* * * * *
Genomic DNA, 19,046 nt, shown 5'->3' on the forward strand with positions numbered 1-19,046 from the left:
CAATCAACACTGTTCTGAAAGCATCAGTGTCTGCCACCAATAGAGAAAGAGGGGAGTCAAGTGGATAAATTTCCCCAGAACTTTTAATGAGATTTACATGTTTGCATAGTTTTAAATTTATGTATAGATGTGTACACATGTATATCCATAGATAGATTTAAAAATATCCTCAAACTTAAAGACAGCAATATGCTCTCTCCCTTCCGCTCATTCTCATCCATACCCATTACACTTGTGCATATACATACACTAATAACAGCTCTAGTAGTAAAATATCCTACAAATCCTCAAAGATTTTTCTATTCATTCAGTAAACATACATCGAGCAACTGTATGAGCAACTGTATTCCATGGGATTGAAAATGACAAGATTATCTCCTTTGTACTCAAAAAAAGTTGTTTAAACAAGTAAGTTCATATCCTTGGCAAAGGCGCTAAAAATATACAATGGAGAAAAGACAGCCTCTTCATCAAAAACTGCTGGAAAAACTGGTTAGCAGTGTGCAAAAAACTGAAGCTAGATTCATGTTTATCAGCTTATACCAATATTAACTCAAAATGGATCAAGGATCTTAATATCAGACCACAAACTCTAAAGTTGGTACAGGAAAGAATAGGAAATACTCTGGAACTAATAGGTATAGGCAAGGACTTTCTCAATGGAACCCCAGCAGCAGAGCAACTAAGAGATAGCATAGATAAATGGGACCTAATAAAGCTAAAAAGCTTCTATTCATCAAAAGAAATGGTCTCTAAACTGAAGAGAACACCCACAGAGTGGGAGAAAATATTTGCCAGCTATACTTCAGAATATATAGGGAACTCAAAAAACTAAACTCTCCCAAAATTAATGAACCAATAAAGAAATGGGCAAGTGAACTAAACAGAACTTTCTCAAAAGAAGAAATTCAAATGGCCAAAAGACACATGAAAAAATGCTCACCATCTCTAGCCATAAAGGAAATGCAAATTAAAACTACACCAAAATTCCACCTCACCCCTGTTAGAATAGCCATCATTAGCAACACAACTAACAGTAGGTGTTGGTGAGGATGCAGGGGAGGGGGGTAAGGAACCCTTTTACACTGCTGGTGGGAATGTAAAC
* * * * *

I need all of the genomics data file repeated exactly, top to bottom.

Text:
Genomic DNA, 19,046 nt, shown 5'->3' on the forward strand with positions numbered 1-19,046 from the left:
CAATCAACACTGTTCTGAAAGCATCAGTGTCTGCCACCAATAGAGAAAGAGGGGAGTCAAGTGGATAAATTTCCCCAGAACTTTTAATGAGATTTACATGTTTGCATAGTTTTAAATTTATGTATAGATGTGTACACATGTATATCCATAGATAGATTTAAAAATATCCTCAAACTTAAAGACAGCAATATGCTCTCTCCCTTCCGCTCATTCTCATCCATACCCATTACACTTGTGCATATACATACACTAATAACAGCTCTAGTAGTAAAATATCCTACAAATCCTCAAAGATTTTTCTATTCATTCAGTAAACATACATCGAGCAACTGTATGAGCAACTGTATTCCATGGGATTGAAAATGACAAGATTATCTCCTTTGTACTCAAAAAAAGTTGTTTAAACAAGTAAGTTCATATCCTTGGCAAAGGCGCTAAAAATATACAATGGAGAAAAGACAGCCTCTTCATCAAAAACTGCTGGAAAAACTGGTTAGCAGTGTGCAAAAAACTGAAGCTAGATTCATGTTTATCAGCTTATACCAATATTAACTCAAAATGGATCAAGGATCTTAATATCAGACCACAAACTCTAAAGTTGGTACAGGAAAGAATAGGAAATACTCTGGAACTAATAGGTATAGGCAAGGACTTTCTCAATGGAACCCCAGCAGCAGAGCAACTAAGAGATAGCATAGATAAATGGGACCTAATAAAGCTAAAAAGCTTCTATTCATCAAAAGAAATGGTCTCTAAACTGAAGAGAACACCCACAGAGTGGGAGAAAATATTTGCCAGCTATACTTCAGAATATATAGGGAACTCAAAAAACTAAACTCTCCCAAAATTAATGAACCAATAAAGAAATGGGCAAGTGAACTAAACAGAACTTTCTCAAAAGAAGAAATTCAAATGGCCAAAAGACACATGAAAAAATGCTCACCATCTCTAGCCATAAAGGAAATGCAAATTAAAACTACACCAAAATTCCACCTCACCCCTGTTAGAATAGCCATCATTAGCAACACAACTAACAGTAGGTGTTGGTGAGGATGCAGGGGAGGGGGGTAAGGAACCCTTTTACACTGCTGGTGGGAATGTAAAC